Most eyelid lesions are not malignant, but careful history-taking and examination will reveal important clues when suspecting a more sinister lesion. The eyelids are involved in 10% of cases of skin cancer, and the vast majority are basal cell carcinomas (BCC). Risk factors for developing skin cancers, as with systemic cutaneous skin cancer, include: fair skin, history of previous skin cancer, excessive sun exposure, previous radiation, immunosuppression and smoking.
Anatomically, lesions of the medial canthus are known to be more aggressive because of proximity to the lacrimal drainage system, increasing the risk of tumour spread. Eversion of the upper eyelid during examination can reveal lesions otherwise missed with an external-only exam or a more extensive lesion than initially expected. Loss of lashes and/or destruction of eyelid architecture is often a telltale sign of malignancy.
Central ulceration, especially if associated with ‘flaky’ skin, can represent the more aggressive squamous cell carcinomas (SCCs). When suspecting a malignant lesion, it is essential to examine the regional lymph nodes (preauricular in particular), as well as check sensation around the periocular area, particularly in the distribution of the infraorbital nerve for lesions of the lower eyelid or lateral canthus. Any loss of sensation may indicate perineural invasion. Also, Recurrence of a begin eyelid lesion in the same place is highly suspicious of a malignant transformation.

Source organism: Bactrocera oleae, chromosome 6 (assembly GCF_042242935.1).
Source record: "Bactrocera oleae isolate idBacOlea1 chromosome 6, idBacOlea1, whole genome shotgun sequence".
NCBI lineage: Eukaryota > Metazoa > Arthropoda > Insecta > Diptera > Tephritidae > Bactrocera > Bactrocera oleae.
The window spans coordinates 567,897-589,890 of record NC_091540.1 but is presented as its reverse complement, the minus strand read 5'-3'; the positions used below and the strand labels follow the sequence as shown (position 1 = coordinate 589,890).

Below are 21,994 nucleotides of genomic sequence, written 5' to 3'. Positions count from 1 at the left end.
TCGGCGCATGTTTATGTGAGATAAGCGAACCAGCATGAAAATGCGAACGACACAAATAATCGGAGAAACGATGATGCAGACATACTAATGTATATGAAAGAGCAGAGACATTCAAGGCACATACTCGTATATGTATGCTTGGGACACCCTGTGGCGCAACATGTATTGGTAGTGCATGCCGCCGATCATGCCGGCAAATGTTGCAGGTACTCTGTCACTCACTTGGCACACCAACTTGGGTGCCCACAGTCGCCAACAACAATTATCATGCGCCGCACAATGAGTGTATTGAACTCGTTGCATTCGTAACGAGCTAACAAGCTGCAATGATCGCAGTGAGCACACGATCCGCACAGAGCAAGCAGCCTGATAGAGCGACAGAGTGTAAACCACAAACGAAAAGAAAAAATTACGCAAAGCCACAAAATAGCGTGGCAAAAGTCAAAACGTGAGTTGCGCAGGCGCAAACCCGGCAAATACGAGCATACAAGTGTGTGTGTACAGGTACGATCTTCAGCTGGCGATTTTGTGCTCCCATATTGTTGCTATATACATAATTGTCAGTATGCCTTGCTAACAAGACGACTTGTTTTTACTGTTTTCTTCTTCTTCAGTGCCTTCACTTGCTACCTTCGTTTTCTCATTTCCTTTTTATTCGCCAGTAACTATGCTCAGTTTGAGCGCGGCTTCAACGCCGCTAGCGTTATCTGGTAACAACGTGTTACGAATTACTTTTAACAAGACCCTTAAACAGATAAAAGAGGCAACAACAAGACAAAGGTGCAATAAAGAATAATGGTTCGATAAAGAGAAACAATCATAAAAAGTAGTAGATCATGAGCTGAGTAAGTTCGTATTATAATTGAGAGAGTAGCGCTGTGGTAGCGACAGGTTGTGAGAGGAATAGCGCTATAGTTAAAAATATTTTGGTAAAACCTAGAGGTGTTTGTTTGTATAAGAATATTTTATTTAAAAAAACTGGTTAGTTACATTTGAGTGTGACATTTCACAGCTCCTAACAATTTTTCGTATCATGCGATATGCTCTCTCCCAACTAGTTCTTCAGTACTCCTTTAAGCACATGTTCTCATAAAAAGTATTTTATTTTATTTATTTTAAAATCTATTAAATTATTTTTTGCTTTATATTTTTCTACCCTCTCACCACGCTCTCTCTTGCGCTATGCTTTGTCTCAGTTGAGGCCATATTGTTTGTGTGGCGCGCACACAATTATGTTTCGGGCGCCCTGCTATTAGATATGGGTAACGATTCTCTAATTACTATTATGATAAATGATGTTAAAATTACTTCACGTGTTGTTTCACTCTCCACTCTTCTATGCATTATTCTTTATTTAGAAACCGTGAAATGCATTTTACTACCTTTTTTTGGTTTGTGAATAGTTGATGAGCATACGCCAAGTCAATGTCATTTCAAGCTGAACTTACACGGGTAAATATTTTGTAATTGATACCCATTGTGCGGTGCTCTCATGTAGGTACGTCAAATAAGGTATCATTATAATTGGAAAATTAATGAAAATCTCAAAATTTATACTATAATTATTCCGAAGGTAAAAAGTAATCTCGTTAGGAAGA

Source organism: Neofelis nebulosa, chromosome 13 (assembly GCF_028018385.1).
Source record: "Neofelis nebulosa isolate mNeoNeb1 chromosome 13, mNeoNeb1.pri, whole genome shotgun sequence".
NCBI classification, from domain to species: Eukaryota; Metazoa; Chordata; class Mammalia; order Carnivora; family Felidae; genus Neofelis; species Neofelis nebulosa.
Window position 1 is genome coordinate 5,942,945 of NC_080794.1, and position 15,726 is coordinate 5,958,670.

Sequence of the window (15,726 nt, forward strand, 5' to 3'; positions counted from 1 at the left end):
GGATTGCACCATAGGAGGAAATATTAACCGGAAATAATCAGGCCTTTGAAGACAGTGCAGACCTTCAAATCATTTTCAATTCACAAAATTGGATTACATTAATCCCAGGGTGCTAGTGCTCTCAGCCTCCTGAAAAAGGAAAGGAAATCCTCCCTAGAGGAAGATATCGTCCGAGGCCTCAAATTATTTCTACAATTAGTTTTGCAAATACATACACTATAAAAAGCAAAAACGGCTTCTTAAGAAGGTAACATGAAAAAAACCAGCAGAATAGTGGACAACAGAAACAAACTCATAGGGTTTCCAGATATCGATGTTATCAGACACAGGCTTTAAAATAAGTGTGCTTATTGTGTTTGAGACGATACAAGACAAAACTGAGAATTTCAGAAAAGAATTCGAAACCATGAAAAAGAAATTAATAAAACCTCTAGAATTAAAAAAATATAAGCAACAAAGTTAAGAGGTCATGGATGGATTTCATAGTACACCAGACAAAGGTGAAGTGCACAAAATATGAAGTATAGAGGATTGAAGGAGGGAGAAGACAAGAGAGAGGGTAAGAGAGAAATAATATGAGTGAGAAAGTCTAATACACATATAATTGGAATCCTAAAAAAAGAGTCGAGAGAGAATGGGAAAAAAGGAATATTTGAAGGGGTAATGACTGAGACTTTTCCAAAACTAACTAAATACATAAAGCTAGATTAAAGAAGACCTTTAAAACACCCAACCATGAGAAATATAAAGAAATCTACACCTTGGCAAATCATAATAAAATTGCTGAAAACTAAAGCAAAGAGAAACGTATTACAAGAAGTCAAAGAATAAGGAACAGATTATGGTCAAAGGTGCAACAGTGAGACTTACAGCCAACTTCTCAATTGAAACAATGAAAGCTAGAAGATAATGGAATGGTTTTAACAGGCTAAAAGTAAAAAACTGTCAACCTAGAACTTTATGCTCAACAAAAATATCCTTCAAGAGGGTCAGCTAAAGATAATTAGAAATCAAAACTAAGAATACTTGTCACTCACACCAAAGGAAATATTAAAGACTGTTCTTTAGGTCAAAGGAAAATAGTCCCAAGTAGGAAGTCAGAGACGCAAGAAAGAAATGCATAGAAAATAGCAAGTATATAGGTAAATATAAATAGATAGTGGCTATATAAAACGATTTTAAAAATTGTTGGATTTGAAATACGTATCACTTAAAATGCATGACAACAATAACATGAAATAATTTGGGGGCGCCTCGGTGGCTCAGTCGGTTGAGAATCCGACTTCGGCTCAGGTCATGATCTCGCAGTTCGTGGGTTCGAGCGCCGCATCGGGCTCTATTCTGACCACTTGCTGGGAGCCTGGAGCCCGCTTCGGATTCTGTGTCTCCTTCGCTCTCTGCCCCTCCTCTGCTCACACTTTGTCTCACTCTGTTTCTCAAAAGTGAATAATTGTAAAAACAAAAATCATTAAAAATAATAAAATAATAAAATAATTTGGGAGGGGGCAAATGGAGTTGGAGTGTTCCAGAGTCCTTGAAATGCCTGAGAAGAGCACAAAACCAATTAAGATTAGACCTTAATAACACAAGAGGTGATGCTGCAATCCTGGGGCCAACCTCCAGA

|Table 1. When to suspect malignancy|
|Risk factors: prior skin cancer, fair skin, previous radiation, immunosuppression, Gradual enlargement, Painless||Ulceration, Induration, Irregular or ‘pearly’ borders, Destruction of eyelid margin, Loss of lashes (madarosis), Telangiectasia, Reduced sensation|
If a malignant lesion is suspected, the patient should be referred to either an oculoplastic ophthalmologist or to a tertiary care hospital for further evaluation. Where possible, a biopsy of the lesion will be performed for preoperative planning, and intraoperative margin control is preferred for any malignant lesion. Although the majority of lid lesions encountered have low metastatic potential, larger lesions are associated with more difficult reconstruction and associated ocular morbidity. Early diagnosis is key. Malignant lesions encountered are described in the following section.
Types of malignant eyelid lesions
Basal cell carcinoma
Basal cell carcinoma is the most common eyelid malignancy, accounting for 80–90% of cases, and are typically found on the lower eyelid or medial canthus. These are typically slow-growing, locally-destructive skin cancers with a low propensity for metastatic spread. A classical presentation of a Basal cell carcinoma is the nodular type – a smooth, pearly-edged nodule with telangiectasia. As the tumour enlarges and outgrows its nutrient supply, central tumour necrosis may occur, leaving a central ulcer.